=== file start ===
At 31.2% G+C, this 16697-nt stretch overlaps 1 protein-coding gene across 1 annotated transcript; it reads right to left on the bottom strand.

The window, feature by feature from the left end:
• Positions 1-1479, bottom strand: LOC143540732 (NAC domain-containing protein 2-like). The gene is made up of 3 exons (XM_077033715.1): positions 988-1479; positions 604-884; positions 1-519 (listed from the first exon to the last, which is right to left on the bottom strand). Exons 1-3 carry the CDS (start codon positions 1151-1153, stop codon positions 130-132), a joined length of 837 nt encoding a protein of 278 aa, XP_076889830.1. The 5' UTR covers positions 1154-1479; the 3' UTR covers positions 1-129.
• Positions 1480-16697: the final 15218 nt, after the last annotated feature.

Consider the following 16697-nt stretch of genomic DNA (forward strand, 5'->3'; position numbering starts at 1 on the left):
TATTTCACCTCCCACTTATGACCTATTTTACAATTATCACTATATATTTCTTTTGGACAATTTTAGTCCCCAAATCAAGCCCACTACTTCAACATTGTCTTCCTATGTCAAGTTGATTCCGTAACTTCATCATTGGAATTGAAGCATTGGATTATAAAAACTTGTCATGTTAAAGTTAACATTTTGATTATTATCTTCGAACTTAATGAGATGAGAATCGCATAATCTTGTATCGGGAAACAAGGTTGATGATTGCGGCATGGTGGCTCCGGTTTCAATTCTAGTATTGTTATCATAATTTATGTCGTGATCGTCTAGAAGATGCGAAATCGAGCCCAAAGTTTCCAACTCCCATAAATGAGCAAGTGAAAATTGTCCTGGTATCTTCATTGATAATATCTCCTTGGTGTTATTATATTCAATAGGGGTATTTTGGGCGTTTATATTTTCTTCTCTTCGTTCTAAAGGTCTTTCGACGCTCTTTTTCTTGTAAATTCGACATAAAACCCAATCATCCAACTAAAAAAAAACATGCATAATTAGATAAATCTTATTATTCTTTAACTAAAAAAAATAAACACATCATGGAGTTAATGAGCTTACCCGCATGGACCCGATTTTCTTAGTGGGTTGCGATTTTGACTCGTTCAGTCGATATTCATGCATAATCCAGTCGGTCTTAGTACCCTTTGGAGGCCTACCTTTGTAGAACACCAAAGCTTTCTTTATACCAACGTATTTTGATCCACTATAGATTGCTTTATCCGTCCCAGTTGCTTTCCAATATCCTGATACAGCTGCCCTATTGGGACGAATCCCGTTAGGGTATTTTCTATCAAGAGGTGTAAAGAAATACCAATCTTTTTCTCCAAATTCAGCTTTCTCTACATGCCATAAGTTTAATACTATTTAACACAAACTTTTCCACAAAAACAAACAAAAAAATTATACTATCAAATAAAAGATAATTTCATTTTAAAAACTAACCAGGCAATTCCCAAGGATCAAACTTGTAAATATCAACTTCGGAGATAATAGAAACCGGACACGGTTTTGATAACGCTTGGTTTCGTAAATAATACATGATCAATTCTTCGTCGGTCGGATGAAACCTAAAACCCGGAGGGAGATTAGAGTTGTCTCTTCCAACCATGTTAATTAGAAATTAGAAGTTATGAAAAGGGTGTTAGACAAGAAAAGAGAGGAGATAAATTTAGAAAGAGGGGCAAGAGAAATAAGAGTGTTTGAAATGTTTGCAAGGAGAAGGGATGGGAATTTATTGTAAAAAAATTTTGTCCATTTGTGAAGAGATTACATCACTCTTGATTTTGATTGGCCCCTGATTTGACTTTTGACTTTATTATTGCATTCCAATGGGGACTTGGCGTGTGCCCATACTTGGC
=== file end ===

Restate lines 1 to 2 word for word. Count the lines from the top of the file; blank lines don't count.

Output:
At 31.2% G+C, this 16697-nt stretch overlaps 1 protein-coding gene across 1 annotated transcript; it reads right to left on the bottom strand.

The window, feature by feature from the left end: